I note, and reject, the idea that the First Amendment protects only truthful speech and thus has no application here because climate skepticism is false. (As Cato and many others argued in last year’s Supreme Court case of Susan B. Anthony List v. Driehaus, controversial speech need not be true to be protected, and in practice an “only truth has rights” rule would give the state a stifling power to punish advocacy in debates that it considers settled.) In substantial part, I note, debate in Washington (and not just in Washington) proceeds by way of advocates’ deployment of half-truths, selectively marshaled data, scientific studies with agendas, and so forth. It is common for both sides to use these techniques. The same techniques are also accepted as standard currency within the adversary process itself, in which the law takes such pride, which makes it particularly absurd to propose defining it as unlawful racketeering to “use dubious information to advance a cause.”
Among those promoting this bad idea: BoingBoing, often regarded as a pro-free-speech site.
P.S. Adapted together with an earlier post into one at Cato at Liberty.
Scientists’ “Letter To President Obama: Investigate Deniers Under RICO” is exactly what it sounds like [Greg Laden, ScienceBlogs] We earlier noted, as a step toward attaching legal consequences to unwanted advocacy, Sen. Sheldon Whitehouse’s (D-R.I.) op-ed “urg[ing] the U.S. Department of Justice to consider filing a racketeering suit against the oil and coal industries for having promoted wrongful thinking on climate change, with the activities of ‘conservative policy’ groups an apparent target of the investigation as well,” as well as Gawker’s call to “arrest climate change deniers.”
P.S. For more on the widely publicized book Merchants of Doubt by Naomi Oreskes and Erik Conway, which condemns various scientists said to be too skeptical of the factual basis for regulation, see links gathered by Judith Curry, including this Reiner Grundmann review. Yet more: “I have no idea how it affects the First Amendment” says Vermont scientist who backs probe of wrongful advocacy [Bruce Parker/Watchdog, quotes me]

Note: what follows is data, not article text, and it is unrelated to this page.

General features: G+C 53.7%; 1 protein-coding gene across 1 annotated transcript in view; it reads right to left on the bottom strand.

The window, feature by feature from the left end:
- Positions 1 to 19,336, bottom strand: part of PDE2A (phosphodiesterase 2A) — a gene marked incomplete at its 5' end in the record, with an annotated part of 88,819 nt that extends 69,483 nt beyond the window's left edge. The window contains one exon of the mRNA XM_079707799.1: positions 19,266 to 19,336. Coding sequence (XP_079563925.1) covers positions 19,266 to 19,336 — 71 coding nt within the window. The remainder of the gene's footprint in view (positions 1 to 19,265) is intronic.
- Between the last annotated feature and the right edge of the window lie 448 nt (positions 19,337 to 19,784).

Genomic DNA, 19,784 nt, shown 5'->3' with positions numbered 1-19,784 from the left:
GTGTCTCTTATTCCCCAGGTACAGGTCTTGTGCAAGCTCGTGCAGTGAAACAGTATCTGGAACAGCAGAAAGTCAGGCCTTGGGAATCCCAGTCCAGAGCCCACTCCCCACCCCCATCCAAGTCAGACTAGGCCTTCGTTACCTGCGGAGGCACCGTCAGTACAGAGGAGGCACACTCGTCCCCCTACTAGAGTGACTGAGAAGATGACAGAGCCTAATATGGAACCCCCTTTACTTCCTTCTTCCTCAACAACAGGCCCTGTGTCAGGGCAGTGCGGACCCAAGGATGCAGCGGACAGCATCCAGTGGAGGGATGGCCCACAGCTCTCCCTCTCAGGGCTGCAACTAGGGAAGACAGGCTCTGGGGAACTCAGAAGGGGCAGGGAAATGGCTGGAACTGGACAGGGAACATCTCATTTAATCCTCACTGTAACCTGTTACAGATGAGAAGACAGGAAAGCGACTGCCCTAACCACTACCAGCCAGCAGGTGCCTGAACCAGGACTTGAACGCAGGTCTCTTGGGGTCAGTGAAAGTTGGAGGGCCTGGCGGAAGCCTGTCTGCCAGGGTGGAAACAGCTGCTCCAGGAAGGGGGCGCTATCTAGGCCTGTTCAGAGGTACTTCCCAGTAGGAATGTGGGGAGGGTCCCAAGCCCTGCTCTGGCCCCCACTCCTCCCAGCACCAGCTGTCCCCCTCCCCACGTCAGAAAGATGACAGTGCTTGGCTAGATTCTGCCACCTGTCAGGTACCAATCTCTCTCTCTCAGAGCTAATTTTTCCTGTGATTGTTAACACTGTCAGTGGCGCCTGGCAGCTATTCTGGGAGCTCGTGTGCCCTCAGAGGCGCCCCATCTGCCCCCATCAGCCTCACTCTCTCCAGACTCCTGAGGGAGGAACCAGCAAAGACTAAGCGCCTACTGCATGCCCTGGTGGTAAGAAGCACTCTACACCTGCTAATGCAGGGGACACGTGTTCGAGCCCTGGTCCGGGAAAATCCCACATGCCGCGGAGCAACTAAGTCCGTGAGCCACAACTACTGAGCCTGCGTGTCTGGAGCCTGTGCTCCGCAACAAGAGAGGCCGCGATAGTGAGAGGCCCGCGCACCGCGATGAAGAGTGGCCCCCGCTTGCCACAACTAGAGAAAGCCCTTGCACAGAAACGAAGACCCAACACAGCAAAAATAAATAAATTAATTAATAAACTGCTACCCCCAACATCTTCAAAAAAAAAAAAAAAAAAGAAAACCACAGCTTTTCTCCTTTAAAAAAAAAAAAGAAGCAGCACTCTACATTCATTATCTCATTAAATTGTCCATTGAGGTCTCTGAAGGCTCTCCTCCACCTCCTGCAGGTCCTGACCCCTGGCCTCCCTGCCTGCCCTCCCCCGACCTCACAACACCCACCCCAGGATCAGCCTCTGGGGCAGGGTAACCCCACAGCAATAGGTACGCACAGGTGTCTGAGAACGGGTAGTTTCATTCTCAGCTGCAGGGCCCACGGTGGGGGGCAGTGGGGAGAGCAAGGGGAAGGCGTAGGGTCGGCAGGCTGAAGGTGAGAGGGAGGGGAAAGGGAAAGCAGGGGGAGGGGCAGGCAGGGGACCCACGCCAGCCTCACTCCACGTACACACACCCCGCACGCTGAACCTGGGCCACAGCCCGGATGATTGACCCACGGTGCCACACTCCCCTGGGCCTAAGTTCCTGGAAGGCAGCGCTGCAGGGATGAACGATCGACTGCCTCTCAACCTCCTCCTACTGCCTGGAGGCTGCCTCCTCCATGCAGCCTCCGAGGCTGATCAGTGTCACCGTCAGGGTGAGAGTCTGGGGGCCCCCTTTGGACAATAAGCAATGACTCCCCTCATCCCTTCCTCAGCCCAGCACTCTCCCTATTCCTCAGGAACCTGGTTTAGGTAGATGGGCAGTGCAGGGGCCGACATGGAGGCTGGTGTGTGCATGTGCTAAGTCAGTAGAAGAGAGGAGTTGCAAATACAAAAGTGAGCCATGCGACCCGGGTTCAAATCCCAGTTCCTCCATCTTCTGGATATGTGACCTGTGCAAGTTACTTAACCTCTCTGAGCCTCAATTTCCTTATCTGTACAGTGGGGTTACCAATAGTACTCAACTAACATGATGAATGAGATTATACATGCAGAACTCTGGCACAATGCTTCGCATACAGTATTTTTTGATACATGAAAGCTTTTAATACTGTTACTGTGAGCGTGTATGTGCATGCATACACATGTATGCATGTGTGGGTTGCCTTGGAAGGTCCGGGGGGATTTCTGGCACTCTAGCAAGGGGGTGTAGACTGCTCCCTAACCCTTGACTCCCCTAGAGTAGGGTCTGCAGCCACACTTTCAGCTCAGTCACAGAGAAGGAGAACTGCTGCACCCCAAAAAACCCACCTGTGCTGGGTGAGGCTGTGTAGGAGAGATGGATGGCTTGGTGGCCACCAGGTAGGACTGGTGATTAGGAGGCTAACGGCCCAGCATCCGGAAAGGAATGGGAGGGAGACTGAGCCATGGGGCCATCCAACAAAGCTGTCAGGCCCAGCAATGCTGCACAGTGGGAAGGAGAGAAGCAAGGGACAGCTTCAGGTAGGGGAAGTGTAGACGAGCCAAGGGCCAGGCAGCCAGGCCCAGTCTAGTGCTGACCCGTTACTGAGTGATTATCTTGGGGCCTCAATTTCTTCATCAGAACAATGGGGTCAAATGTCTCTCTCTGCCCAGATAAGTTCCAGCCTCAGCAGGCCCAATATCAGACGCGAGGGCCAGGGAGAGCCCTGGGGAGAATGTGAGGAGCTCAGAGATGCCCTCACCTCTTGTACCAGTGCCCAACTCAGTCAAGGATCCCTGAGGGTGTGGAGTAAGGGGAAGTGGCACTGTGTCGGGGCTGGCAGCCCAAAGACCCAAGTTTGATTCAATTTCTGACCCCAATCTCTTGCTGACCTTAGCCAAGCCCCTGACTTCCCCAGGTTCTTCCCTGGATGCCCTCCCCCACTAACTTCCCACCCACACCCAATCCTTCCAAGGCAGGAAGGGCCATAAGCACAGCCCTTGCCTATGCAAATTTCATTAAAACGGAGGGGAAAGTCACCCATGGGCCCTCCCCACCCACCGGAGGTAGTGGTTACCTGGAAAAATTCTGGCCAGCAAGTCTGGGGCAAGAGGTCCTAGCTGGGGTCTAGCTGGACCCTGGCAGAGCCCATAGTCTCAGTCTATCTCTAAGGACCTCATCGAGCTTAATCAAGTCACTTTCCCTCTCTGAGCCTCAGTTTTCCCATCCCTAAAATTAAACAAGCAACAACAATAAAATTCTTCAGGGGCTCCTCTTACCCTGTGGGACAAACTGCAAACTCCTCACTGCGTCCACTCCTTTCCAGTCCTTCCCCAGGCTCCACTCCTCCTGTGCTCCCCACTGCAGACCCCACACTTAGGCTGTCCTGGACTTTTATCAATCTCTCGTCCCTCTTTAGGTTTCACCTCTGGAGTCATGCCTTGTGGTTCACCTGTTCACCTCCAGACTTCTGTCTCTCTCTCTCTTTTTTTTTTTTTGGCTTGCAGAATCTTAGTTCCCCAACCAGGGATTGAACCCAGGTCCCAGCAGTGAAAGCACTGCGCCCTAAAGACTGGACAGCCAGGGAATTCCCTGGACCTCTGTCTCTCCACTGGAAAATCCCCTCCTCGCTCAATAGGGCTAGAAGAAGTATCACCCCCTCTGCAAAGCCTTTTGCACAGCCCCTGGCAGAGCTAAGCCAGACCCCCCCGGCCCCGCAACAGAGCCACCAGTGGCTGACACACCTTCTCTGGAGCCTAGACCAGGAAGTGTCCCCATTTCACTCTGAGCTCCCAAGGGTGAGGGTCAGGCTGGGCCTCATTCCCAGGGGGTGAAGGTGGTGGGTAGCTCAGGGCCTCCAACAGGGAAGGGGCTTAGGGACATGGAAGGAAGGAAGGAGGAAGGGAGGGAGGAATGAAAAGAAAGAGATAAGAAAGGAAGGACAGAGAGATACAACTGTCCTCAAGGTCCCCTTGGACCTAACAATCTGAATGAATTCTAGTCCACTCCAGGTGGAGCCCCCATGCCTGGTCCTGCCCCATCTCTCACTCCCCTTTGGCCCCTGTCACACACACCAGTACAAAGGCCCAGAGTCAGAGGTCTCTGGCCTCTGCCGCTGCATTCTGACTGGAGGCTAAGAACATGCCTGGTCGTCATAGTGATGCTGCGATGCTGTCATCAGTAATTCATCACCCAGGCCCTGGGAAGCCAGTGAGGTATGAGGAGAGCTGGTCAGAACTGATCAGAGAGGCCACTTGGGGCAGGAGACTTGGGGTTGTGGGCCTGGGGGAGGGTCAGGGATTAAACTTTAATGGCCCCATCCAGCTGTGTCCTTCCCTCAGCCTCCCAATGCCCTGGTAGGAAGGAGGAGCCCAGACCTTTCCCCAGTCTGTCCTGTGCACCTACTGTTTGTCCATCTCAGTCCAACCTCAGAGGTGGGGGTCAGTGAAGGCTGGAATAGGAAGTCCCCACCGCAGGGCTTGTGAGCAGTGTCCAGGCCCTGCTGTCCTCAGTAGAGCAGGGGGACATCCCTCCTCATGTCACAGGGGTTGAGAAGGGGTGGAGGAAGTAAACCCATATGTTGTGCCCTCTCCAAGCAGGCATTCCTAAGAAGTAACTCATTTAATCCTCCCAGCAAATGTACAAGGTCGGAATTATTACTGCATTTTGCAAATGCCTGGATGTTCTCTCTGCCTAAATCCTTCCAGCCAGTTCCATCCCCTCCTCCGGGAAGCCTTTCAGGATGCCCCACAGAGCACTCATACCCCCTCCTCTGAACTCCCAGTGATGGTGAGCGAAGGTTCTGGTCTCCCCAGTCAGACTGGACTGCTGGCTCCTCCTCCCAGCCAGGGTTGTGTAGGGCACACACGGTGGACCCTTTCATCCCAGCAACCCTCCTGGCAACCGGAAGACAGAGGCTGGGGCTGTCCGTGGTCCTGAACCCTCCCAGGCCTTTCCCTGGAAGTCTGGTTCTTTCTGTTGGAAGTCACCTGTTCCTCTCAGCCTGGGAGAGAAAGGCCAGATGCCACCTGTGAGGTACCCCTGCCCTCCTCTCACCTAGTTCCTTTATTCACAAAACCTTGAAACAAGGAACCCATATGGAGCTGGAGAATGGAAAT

A bill called the First Amendment Defense Act, or FADA, with many Republican sponsors, would establish a new protected class in discrimination law, enabling what might develop into a major new sector of litigation. It would bestow on advocates of putative traditional family values — but not their opposite thinkers — new legal rights to sue over adverse government treatment of any kind, including the withholding of subsidies, government contracts or indeed any other public action. The protected status would even extend to acts taken as public employees and clothed with official force. It’s an extraordinarily one-sided, wildly impractical set of proposals whose theme, I argue at Newsweek, is not pluralist accommodation but merely to empower one side, when wielding public authority or tax moneys, to engage in a wide range of punitive and coercive measures against their culture war opponents. And that has less than nothing to do with the First Amendment.
Whole piece here. Dale Carpenter at Volokh Conspiracy has some kind words for my piece along with thoughts about the possible constitutional infirmities of the draft bill’s blatant enlistment of government power on behalf of one viewpoint and set of beliefs as against others; he also links to this Christianity Today piece by three leading religious liberty scholars, Richard Garnett, John Inazu, and Michael McConnell, who acknowledge some of the problems with FADA in present form while urging support for a less sweeping measure (“We think the best approach is to tailor FADA to the core area of concern: religious nonprofits.”)
P.S.: Stephen Bainbridge reprints a letter in which I link and summarize some of my recent writing on religious accommodation.
The Supreme Court should step in to stop California Attorney General Kamala Harris’s dragnet for nonprofit donors [Ilya Shapiro and Randal John Meyer, Cato]